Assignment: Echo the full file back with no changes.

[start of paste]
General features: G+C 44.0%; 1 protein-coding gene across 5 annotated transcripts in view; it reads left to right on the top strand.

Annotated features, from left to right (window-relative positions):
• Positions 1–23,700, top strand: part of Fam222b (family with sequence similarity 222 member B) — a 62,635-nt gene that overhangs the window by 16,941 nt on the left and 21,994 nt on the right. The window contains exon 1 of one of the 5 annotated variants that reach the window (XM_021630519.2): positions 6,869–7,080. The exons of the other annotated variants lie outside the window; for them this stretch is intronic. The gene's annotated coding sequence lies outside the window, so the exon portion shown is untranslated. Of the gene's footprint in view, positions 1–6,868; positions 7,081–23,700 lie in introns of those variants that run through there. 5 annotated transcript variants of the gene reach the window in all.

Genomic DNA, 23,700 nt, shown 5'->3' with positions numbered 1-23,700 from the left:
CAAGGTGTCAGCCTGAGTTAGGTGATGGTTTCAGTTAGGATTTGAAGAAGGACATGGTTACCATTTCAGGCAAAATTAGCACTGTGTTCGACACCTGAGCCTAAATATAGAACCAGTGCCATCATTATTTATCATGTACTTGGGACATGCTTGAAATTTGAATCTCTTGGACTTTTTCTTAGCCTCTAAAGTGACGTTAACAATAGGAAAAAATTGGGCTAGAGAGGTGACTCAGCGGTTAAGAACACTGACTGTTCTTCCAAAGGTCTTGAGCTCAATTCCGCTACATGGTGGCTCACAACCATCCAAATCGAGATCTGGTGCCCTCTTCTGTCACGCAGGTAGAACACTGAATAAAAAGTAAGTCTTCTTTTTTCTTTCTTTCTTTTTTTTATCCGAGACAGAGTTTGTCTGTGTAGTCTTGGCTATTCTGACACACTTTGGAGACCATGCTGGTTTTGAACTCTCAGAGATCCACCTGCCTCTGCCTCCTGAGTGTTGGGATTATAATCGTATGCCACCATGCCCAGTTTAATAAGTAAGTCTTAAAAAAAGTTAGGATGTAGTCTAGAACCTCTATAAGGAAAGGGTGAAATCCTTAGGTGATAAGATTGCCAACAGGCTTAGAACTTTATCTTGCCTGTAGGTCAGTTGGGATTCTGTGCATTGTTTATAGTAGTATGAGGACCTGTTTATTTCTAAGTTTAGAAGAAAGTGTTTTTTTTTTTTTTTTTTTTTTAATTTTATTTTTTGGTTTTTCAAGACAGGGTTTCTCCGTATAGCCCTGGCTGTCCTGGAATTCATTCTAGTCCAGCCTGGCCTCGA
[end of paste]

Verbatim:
General features: G+C 44.0%; 1 protein-coding gene across 5 annotated transcripts in view; it reads left to right on the top strand.

Annotated features, from left to right (window-relative positions):
• Positions 1–23,700, top strand: part of Fam222b (family with sequence similarity 222 member B) — a 62,635-nt gene that overhangs the window by 16,941 nt on the left and 21,994 nt on the right. The window contains exon 1 of one of the 5 annotated variants that reach the window (XM_021630519.2): positions 6,869–7,080. The exons of the other annotated variants lie outside the window; for them this stretch is intronic. The gene's annotated coding sequence lies outside the window, so the exon portion shown is untranslated. Of the gene's footprint in view, positions 1–6,868; positions 7,081–23,700 lie in introns of those variants that run through there. 5 annotated transcript variants of the gene reach the window in all.

Genomic DNA, 23,700 nt, shown 5'->3' with positions numbered 1-23,700 from the left:
CAAGGTGTCAGCCTGAGTTAGGTGATGGTTTCAGTTAGGATTTGAAGAAGGACATGGTTACCATTTCAGGCAAAATTAGCACTGTGTTCGACACCTGAGCCTAAATATAGAACCAGTGCCATCATTATTTATCATGTACTTGGGACATGCTTGAAATTTGAATCTCTTGGACTTTTTCTTAGCCTCTAAAGTGACGTTAACAATAGGAAAAAATTGGGCTAGAGAGGTGACTCAGCGGTTAAGAACACTGACTGTTCTTCCAAAGGTCTTGAGCTCAATTCCGCTACATGGTGGCTCACAACCATCCAAATCGAGATCTGGTGCCCTCTTCTGTCACGCAGGTAGAACACTGAATAAAAAGTAAGTCTTCTTTTTTCTTTCTTTCTTTTTTTTATCCGAGACAGAGTTTGTCTGTGTAGTCTTGGCTATTCTGACACACTTTGGAGACCATGCTGGTTTTGAACTCTCAGAGATCCACCTGCCTCTGCCTCCTGAGTGTTGGGATTATAATCGTATGCCACCATGCCCAGTTTAATAAGTAAGTCTTAAAAAAAGTTAGGATGTAGTCTAGAACCTCTATAAGGAAAGGGTGAAATCCTTAGGTGATAAGATTGCCAACAGGCTTAGAACTTTATCTTGCCTGTAGGTCAGTTGGGATTCTGTGCATTGTTTATAGTAGTATGAGGACCTGTTTATTTCTAAGTTTAGAAGAAAGTGTTTTTTTTTTTTTTTTTTTTTTAATTTTATTTTTTGGTTTTTCAAGACAGGGTTTCTCCGTATAGCCCTGGCTGTCCTGGAATTCATTCTAGTCCAGCCTGGCCTCGA